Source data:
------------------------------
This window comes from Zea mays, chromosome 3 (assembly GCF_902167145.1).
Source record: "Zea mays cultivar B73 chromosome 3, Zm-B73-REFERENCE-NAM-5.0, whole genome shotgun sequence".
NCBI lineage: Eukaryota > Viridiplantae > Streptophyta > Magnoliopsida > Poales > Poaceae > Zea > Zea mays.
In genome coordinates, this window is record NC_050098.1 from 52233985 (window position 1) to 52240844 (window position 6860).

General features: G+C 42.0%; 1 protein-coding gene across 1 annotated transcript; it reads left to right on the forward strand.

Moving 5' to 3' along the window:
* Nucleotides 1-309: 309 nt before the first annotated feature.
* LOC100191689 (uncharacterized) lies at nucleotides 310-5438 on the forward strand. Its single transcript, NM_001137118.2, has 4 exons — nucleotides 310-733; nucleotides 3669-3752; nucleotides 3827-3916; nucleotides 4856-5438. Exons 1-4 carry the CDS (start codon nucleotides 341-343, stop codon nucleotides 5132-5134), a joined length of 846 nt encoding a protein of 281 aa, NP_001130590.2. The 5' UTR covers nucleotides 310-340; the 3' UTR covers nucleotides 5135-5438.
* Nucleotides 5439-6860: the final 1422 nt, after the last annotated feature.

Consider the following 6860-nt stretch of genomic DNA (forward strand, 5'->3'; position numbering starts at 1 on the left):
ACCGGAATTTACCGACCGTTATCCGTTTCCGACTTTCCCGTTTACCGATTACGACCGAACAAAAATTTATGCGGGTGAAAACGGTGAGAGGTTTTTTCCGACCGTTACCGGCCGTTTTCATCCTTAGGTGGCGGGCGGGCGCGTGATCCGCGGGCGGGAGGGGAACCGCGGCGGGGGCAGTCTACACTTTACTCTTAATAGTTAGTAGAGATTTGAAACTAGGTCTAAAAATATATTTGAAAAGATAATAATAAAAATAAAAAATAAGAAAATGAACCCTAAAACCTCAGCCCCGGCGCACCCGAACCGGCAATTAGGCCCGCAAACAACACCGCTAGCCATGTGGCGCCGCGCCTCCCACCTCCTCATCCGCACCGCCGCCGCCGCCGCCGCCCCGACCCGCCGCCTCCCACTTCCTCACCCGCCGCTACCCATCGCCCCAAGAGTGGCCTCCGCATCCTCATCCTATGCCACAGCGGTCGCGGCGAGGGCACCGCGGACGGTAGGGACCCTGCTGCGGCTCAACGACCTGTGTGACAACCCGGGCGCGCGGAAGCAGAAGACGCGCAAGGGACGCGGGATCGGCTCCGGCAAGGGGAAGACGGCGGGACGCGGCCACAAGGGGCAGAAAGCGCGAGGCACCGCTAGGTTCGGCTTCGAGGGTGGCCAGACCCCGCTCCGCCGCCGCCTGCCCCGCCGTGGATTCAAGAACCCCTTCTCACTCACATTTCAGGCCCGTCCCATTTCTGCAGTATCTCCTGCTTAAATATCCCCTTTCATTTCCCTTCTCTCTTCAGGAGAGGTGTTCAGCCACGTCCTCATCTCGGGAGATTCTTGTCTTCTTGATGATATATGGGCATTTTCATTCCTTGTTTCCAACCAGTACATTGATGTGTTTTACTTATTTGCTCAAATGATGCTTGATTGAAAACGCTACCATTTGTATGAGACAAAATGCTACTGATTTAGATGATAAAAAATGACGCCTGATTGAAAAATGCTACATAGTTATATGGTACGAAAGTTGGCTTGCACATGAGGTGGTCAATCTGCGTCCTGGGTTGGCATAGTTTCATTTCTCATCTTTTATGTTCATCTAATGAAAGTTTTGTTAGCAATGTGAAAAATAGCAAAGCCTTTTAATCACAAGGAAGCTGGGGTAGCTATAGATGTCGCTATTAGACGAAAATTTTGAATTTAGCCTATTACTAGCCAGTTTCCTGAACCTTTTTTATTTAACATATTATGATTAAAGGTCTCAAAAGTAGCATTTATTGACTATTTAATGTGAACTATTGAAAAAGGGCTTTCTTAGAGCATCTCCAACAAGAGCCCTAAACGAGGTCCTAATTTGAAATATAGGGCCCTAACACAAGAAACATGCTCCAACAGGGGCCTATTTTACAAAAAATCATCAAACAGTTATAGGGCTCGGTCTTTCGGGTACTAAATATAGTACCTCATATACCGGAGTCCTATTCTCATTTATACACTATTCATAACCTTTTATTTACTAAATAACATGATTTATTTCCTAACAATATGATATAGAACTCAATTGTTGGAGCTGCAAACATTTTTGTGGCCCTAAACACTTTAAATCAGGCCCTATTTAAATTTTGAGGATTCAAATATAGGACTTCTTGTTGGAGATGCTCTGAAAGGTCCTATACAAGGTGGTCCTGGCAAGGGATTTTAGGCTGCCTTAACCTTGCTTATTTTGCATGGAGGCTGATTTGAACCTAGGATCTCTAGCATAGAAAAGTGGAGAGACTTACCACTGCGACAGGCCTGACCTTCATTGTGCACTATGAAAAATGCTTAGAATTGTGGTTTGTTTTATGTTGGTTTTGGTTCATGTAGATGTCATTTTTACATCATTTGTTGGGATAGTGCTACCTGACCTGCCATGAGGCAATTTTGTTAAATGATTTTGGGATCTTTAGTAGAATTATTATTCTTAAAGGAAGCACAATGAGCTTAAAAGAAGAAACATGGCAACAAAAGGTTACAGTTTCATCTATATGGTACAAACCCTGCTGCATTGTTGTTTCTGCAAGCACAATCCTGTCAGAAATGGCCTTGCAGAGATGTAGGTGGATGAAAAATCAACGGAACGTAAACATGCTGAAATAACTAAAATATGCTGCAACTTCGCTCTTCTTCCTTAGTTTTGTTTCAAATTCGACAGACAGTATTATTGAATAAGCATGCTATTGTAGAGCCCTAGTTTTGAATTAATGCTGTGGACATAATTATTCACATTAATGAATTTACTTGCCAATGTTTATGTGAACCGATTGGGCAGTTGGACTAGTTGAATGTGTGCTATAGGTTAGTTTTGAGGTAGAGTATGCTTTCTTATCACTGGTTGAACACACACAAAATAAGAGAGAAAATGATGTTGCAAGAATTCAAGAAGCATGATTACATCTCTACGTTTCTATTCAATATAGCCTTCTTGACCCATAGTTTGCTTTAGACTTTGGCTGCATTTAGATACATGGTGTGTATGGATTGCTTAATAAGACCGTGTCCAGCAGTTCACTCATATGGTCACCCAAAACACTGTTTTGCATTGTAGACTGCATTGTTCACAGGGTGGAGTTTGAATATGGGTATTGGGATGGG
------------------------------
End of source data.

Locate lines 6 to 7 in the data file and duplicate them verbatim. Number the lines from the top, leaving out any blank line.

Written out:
Moving 5' to 3' along the window:
* Nucleotides 1-309: 309 nt before the first annotated feature.